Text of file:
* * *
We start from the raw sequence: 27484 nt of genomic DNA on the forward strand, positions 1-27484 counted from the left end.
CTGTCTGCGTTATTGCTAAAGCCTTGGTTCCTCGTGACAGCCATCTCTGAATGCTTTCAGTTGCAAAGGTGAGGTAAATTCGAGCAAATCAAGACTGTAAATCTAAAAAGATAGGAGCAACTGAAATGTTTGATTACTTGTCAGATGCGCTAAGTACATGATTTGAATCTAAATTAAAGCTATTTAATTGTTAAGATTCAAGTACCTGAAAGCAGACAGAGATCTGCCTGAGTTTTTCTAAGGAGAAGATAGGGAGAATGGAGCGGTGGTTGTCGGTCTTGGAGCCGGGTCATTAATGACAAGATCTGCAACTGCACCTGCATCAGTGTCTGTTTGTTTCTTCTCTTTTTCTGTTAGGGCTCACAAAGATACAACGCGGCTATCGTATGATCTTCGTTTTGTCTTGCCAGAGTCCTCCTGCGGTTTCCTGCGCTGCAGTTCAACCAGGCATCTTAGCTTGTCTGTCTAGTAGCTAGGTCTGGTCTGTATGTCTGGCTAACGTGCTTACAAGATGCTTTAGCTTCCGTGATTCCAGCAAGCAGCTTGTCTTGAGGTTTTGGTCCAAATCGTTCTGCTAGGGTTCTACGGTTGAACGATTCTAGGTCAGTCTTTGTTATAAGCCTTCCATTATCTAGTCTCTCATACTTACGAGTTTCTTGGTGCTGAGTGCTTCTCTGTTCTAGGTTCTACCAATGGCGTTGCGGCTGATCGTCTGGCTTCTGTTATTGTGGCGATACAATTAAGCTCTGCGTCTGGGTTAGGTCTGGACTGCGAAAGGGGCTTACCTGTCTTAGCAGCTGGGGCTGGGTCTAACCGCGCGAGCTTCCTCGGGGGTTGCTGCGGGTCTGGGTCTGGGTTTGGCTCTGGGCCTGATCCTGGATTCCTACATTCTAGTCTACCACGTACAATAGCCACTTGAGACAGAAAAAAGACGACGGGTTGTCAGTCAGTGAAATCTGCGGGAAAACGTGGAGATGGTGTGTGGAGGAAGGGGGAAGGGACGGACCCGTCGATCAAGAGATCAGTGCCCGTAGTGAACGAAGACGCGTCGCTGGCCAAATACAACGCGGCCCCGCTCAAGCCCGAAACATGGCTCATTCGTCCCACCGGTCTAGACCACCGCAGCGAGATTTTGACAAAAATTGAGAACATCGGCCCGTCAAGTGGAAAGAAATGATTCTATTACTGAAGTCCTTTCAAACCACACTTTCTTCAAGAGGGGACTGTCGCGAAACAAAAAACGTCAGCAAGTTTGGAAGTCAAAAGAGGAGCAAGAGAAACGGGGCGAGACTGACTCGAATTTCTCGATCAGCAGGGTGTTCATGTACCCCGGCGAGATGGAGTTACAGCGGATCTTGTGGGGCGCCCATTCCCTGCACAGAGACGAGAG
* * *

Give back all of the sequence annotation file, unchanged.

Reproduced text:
We start from the raw sequence: 27484 nt of genomic DNA on the forward strand, positions 1-27484 counted from the left end.
CTGTCTGCGTTATTGCTAAAGCCTTGGTTCCTCGTGACAGCCATCTCTGAATGCTTTCAGTTGCAAAGGTGAGGTAAATTCGAGCAAATCAAGACTGTAAATCTAAAAAGATAGGAGCAACTGAAATGTTTGATTACTTGTCAGATGCGCTAAGTACATGATTTGAATCTAAATTAAAGCTATTTAATTGTTAAGATTCAAGTACCTGAAAGCAGACAGAGATCTGCCTGAGTTTTTCTAAGGAGAAGATAGGGAGAATGGAGCGGTGGTTGTCGGTCTTGGAGCCGGGTCATTAATGACAAGATCTGCAACTGCACCTGCATCAGTGTCTGTTTGTTTCTTCTCTTTTTCTGTTAGGGCTCACAAAGATACAACGCGGCTATCGTATGATCTTCGTTTTGTCTTGCCAGAGTCCTCCTGCGGTTTCCTGCGCTGCAGTTCAACCAGGCATCTTAGCTTGTCTGTCTAGTAGCTAGGTCTGGTCTGTATGTCTGGCTAACGTGCTTACAAGATGCTTTAGCTTCCGTGATTCCAGCAAGCAGCTTGTCTTGAGGTTTTGGTCCAAATCGTTCTGCTAGGGTTCTACGGTTGAACGATTCTAGGTCAGTCTTTGTTATAAGCCTTCCATTATCTAGTCTCTCATACTTACGAGTTTCTTGGTGCTGAGTGCTTCTCTGTTCTAGGTTCTACCAATGGCGTTGCGGCTGATCGTCTGGCTTCTGTTATTGTGGCGATACAATTAAGCTCTGCGTCTGGGTTAGGTCTGGACTGCGAAAGGGGCTTACCTGTCTTAGCAGCTGGGGCTGGGTCTAACCGCGCGAGCTTCCTCGGGGGTTGCTGCGGGTCTGGGTCTGGGTTTGGCTCTGGGCCTGATCCTGGATTCCTACATTCTAGTCTACCACGTACAATAGCCACTTGAGACAGAAAAAAGACGACGGGTTGTCAGTCAGTGAAATCTGCGGGAAAACGTGGAGATGGTGTGTGGAGGAAGGGGGAAGGGACGGACCCGTCGATCAAGAGATCAGTGCCCGTAGTGAACGAAGACGCGTCGCTGGCCAAATACAACGCGGCCCCGCTCAAGCCCGAAACATGGCTCATTCGTCCCACCGGTCTAGACCACCGCAGCGAGATTTTGACAAAAATTGAGAACATCGGCCCGTCAAGTGGAAAGAAATGATTCTATTACTGAAGTCCTTTCAAACCACACTTTCTTCAAGAGGGGACTGTCGCGAAACAAAAAACGTCAGCAAGTTTGGAAGTCAAAAGAGGAGCAAGAGAAACGGGGCGAGACTGACTCGAATTTCTCGATCAGCAGGGTGTTCATGTACCCCGGCGAGATGGAGTTACAGCGGATCTTGTGGGGCGCCCATTCCCTGCACAGAGACGAGAG